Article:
What lay behind our joint love of shadows and marvels was, no doubt, the ancient, mouldering, and subtly fearsome town in which we live—witch-cursed, legend-haunted Arkham, whose huddled, sagging gambrel roofs and crumbling Georgian balustrades brood out the centuries beside the darkly muttering Miskatonic.
The Thing on the Doorstep

The H. P. Lovecraft Collection of Brown University Library in Providence, R.I. includes a manuscript item that must rank as one of the Holy Grails for the Lovecraft fan: HPL's own hand-drawn "Map of the Principal Parts of Arkham, Massachusetts" (Box: 24, accession no: A54798 [45]). The description in Brown's catalog reads as follows:

Drawn by HPL in early 1934. HPL to DW, 1934 Mar 28: "One thing I did lately was to construct a Map of Arkham, so that allusions in any future tale I may write may be consistent." First published as "Map of Arkham" in The Acolyte, 1, No. 1 (Fall 1942) 26.

I believe, but have not been able to verify, that this map was also printed in one of the early Arkham House omnibus volumes, possibly Marginalia, which is now fantastically rare. Fortunately, Brown University reprinted a small image of it more recently in the Lovecraft issue of Books at Brown (Volumes XXXVIII-XXXIX). That volume is also rather obscure, but through the magic of interlibrary loan and payment of a $15 fee, the vaults of Brown recently opened so far as to issue forth a photocopy of the page in question. Since most of HPL's original works are now public domain, I am hopefully transgressing no major statutes or ordinances by providing the enlarged version below:

Because HPL's handwriting and draftsmanship were both a bit sketchy, I've constructed the following adaptation which includes only the features from the original, but hopefully in a more legible form:

Thanks to Stephen Hilderbrand for sending me a correction that has been incorporated into the above: what I originally read as "Bay Front Church" seems really to be "Baptist Church." Stephen also suggests that "if you look closely at 'Lich St,' it may read 'Ligh St,' which might be missing a T, but intended to be Light St.  Many old towns have a Light St. right off of Main St, so this conjecture is not too far off-base.  The clue there is the tip of the g in the block to the south of where 'Lich St' is written."

On the other hand, M.T. Kuszek has written to point out that "lich is an obscure word that pertains to the dead, i.e. lich wall—the outer wall of a burial ground, or lich gate—the entrance gate to a burial ground through which the corpse passes on the way to the final place of rest. Even a wake was once called a lich wake. Basically, Lovecraft's initial intent was to use lich instead of light." Note that on HPL's Arkham map, Lich St. runs alongside a burying ground from Parsonage St. to Peabody Ave. There is at least one Old World precedent for Lich as a street name; the city of Worcester in the U.K. had a Lich St. running to the cathedral cemetary gate until 1965.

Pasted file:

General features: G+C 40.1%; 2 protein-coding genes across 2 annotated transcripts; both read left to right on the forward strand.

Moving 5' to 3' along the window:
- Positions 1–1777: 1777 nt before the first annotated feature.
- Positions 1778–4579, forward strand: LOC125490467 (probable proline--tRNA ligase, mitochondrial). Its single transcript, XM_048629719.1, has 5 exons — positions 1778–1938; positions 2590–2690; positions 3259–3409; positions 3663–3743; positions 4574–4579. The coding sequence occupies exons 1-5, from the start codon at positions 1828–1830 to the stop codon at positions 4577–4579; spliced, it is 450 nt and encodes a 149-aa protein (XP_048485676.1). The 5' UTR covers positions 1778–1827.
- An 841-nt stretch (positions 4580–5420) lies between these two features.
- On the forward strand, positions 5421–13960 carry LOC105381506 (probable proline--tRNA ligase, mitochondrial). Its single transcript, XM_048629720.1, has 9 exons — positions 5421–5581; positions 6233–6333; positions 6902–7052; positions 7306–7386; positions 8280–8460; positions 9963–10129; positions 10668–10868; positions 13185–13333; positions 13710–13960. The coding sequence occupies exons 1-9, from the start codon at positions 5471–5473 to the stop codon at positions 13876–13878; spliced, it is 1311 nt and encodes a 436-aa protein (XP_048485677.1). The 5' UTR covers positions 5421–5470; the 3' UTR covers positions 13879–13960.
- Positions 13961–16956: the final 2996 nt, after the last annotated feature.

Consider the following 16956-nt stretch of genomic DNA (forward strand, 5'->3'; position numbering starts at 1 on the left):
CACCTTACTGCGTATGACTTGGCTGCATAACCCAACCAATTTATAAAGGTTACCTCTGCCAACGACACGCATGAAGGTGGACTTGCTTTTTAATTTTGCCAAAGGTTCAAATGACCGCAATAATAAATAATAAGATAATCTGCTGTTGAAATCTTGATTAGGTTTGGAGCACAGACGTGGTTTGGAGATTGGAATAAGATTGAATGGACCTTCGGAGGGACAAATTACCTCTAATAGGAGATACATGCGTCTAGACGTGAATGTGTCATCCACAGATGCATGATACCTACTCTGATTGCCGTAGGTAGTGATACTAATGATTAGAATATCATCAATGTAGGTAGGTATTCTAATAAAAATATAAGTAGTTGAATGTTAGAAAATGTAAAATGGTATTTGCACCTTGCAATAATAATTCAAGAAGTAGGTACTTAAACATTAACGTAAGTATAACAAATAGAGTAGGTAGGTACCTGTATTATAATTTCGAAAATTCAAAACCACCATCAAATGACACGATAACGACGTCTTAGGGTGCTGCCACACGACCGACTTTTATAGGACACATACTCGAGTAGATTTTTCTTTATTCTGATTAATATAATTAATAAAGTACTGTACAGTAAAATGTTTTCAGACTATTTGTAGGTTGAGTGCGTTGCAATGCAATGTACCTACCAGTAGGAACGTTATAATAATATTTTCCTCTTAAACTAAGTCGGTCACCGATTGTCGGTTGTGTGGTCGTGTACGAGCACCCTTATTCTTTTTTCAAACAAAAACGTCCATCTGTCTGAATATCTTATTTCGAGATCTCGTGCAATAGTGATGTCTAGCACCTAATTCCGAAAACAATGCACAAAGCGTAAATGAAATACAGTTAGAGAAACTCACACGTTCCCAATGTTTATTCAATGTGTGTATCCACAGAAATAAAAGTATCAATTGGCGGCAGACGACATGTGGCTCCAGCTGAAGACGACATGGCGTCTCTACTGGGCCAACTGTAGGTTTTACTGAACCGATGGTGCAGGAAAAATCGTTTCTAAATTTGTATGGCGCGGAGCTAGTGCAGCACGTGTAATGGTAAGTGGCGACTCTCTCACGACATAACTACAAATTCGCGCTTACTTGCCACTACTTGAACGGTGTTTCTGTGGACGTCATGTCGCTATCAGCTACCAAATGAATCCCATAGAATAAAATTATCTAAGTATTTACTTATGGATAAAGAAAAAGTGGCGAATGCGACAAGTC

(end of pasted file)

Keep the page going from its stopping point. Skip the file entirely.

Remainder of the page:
Thanks to Chris Olson for suggesting corrections to the course of Parsonage St. and French Hill St.

Another redrawn, but mostly faithful version of Lovecraft's map appeared in Philip Shreffler's The H. P. Lovecraft Companion (Greenwood Press, 1977) .

If you've looked at other maps of Arkham, the above rendition might seem rather incomplete. For example, maps provided for use with role-playing games may reflect additions by later authors. There is also a really charming Arkham map by Gahan Wilson, published in The Arkham Collector for Summer, 1970. Wilson's version includes much detail of the area north of the Miskatonic, not covered by HPL's own map. I've no idea what additional sources Wilson may have consulted when preparing this map, but it is certainly plausible as well as attractive. Apparently Wilson's map has helped inspire some of the maps for role-playing games.

Differences in later versions are not necessarily "wrong." The whole Mythos has continued to evolve through the work of many writers. The above map can be seen as a starting point based in Lovecraft's original conceptions.



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